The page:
TfL fares freeze announced by London Mayor

Roger Mills Beddington, BOROUGH NEWS, Carshalton, Cheam, Hackbridge, Sutton, Wallington, Worcester Park Leave a Comment

capital-2653_640The formal Mayoral decision today to freeze TfL fares across London’s transport network next year has been published.

Average household will save around £200 from the Mayor’s fares freeze over the next four years.
The freeze in TfL fares for the next four years means that everyone buying a bus or tram ticket in London will not pay a penny more next year than they did in 2016. Pay as you go (PAYG) journeys on the Tube, DLR, Emirates Airline and rail services where TfL fares apply will be frozen. Hire and access on Santander Cycles will also be frozen to encourage even more people to try cycling to get around London.

Every year, before any decisions on fares are implemented, there has to be a formal ‘Mayoral decision’ that the Mayor signs and publishes on the GLA website.

The freeze in TfL fares officially announced today follows successive years of fares increases under the previous Mayor. The Mayor is scrapping a planned 17 per cent hike in TfL fares after they went up 42 per cent since 2008. Londoners now pay some of the most expensive fares in Europe.

Examples include:

A peak pay as you go Tube fare from Morden to London Bridge (Zone 1-4) increased from £3.60 in 2012 to £3.90 in 2016 – up 8.3 per cent. For the next four years, the fare will remain at £3.90.

A peak pay as you go tube fare within Zone One increased from £2.00 in 2012 to £2.40 in 2016 – up 20 per cent. For the next four years, the fare will remain at £2.40

An adult 7-day bus and tram pass increased from £18.80 in 2012 to £21.20 in 2016 – up almost 13 per cent. For the next four years, the pass will remain at £21.20
The 2017 fares package also follows the successful introduction of the new ‘Hopper’ fare in September which has meant an end to having to pay two fares when changing bus routes within an hour. Already in just over two months, more than 10 million journeys have been made using the Hopper fare.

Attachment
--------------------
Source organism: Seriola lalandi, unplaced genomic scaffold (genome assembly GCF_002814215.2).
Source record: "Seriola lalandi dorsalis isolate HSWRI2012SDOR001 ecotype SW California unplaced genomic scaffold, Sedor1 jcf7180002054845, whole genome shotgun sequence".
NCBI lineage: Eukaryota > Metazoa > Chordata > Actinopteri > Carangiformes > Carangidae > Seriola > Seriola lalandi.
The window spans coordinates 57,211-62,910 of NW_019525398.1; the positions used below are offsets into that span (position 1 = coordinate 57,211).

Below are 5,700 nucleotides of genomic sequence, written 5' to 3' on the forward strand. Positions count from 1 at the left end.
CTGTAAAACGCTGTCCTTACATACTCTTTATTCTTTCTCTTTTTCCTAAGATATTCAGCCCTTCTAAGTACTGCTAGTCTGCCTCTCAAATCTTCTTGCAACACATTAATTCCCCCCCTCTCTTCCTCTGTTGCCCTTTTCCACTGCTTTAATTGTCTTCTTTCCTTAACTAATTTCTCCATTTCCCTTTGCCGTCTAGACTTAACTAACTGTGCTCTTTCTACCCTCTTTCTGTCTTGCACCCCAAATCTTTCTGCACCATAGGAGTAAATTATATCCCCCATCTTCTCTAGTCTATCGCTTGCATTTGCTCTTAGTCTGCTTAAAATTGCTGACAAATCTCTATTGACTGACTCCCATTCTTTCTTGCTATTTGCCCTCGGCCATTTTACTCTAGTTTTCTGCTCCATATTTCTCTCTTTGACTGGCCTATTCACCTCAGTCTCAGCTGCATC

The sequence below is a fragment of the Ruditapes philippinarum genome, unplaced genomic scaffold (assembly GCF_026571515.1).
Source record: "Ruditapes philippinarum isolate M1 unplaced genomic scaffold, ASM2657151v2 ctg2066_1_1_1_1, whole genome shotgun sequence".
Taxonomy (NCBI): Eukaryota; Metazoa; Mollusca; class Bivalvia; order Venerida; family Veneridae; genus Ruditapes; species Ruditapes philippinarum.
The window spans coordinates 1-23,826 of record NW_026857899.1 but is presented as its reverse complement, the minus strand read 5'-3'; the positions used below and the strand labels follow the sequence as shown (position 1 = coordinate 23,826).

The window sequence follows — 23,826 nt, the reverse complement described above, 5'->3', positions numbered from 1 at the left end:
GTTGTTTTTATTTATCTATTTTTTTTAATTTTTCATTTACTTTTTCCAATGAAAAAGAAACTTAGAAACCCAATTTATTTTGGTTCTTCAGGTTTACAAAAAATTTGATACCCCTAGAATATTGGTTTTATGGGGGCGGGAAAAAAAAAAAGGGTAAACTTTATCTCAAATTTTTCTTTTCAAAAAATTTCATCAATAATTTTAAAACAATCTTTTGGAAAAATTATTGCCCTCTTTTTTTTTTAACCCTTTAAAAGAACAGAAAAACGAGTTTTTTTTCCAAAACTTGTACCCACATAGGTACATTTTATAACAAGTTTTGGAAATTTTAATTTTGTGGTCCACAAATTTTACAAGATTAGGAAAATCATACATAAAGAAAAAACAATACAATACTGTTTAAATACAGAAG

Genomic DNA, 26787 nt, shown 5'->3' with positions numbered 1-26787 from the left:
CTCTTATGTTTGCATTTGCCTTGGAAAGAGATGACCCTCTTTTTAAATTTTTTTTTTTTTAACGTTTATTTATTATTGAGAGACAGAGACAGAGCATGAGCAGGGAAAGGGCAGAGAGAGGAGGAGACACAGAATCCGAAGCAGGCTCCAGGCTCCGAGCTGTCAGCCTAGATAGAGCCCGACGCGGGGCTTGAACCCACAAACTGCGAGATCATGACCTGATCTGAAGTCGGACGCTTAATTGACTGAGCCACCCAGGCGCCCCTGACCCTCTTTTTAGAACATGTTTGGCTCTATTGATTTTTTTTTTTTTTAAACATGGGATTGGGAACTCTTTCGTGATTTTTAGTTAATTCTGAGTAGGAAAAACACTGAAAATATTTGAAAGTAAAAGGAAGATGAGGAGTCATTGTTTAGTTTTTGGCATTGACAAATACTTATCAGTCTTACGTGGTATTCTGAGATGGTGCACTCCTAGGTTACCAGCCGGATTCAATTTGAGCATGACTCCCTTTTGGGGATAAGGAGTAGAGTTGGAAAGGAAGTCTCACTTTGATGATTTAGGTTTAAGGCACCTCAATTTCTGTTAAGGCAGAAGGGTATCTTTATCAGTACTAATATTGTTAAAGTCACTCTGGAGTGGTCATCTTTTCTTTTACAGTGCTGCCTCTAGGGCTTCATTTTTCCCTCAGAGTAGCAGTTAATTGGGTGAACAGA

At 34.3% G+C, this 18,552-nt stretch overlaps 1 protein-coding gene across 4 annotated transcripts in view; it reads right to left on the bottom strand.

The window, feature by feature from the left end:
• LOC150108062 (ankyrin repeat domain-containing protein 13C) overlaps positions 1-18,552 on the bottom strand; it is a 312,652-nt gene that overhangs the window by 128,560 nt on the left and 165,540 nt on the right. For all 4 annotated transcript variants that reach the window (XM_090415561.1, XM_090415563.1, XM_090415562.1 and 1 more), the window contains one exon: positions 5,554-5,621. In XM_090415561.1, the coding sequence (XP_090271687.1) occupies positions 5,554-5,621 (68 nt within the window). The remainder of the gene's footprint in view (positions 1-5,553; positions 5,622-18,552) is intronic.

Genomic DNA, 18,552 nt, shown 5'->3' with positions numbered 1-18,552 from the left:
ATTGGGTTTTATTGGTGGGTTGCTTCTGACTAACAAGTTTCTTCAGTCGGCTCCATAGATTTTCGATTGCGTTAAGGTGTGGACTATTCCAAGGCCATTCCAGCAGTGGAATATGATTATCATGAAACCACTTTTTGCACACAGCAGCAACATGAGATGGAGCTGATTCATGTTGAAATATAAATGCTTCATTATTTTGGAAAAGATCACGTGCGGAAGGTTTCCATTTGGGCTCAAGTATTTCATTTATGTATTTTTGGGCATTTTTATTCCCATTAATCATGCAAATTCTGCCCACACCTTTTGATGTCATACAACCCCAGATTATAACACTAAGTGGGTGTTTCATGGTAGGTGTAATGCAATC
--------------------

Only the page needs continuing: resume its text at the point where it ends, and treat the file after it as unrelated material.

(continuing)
James MacColl, Head of Campaigns at Campaign for Better Transport, said:

“We support the Mayor’s commitment to keeping fares affordable in London. This is an example of the power that he, working with Transport for London, has to represent the interests of passengers. The Government should learn from this by promoting devolution of responsibility for suburban rail services, there and elsewhere”.

London’s Transport Commissioner, Mike Brown MVO, said: “Freezing fares help make our network more affordable for Londoners. Our efficiency programme allows us to deliver this while still providing the transport services London needs and also continuing to invest for future demand and growth.”

As previously confirmed, the Mayor has the power to set fares on TfL services only. Travelcards, and the associated daily and weekly caps, are set by the Government in agreement with the private train operating companies (TOCs), which are permitted to increase their regulated fares in line with RPI inflation.

The TOCs have decided to raise their fares in line with this, with the increases in January reflecting the RPI level from July this year, which was 1.9 per cent, or in some cases higher, as there is also flexibility to increase fares by 10p per journey. The TOCs are also responsible for setting pay as you go fares on their own services and are due to confirm these later this month.

If TfL assumes responsibility for more suburban rail services as the Mayor is campaigning for, fares on these services would also be covered by the fares freeze. The Mayor continues to call on the Government to follow his lead and freeze fares across London’s suburban rail services.

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